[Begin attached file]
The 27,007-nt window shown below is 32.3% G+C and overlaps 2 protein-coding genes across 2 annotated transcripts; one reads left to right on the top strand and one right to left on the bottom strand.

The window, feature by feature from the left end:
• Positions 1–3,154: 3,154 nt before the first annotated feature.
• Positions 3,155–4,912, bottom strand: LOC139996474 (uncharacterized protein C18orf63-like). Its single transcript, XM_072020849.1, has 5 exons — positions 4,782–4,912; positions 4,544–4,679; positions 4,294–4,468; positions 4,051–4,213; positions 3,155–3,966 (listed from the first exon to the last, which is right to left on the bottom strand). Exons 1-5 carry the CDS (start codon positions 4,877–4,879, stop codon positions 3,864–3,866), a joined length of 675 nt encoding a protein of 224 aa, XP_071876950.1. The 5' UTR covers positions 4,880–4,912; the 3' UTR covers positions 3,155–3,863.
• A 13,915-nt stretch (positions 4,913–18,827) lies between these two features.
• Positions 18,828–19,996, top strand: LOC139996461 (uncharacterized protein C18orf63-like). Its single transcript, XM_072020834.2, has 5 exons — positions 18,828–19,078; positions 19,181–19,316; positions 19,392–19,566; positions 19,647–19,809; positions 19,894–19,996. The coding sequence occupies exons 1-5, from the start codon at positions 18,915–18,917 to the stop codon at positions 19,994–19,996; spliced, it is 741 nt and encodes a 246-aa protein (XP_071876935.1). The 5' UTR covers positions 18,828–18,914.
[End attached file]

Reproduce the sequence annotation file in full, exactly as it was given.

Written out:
The 27,007-nt window shown below is 32.3% G+C and overlaps 2 protein-coding genes across 2 annotated transcripts; one reads left to right on the top strand and one right to left on the bottom strand.

The window, feature by feature from the left end:
• Positions 1–3,154: 3,154 nt before the first annotated feature.
• Positions 3,155–4,912, bottom strand: LOC139996474 (uncharacterized protein C18orf63-like). Its single transcript, XM_072020849.1, has 5 exons — positions 4,782–4,912; positions 4,544–4,679; positions 4,294–4,468; positions 4,051–4,213; positions 3,155–3,966 (listed from the first exon to the last, which is right to left on the bottom strand). Exons 1-5 carry the CDS (start codon positions 4,877–4,879, stop codon positions 3,864–3,866), a joined length of 675 nt encoding a protein of 224 aa, XP_071876950.1. The 5' UTR covers positions 4,880–4,912; the 3' UTR covers positions 3,155–3,863.
• A 13,915-nt stretch (positions 4,913–18,827) lies between these two features.
• Positions 18,828–19,996, top strand: LOC139996461 (uncharacterized protein C18orf63-like). Its single transcript, XM_072020834.2, has 5 exons — positions 18,828–19,078; positions 19,181–19,316; positions 19,392–19,566; positions 19,647–19,809; positions 19,894–19,996. The coding sequence occupies exons 1-5, from the start codon at positions 18,915–18,917 to the stop codon at positions 19,994–19,996; spliced, it is 741 nt and encodes a 246-aa protein (XP_071876935.1). The 5' UTR covers positions 18,828–18,914.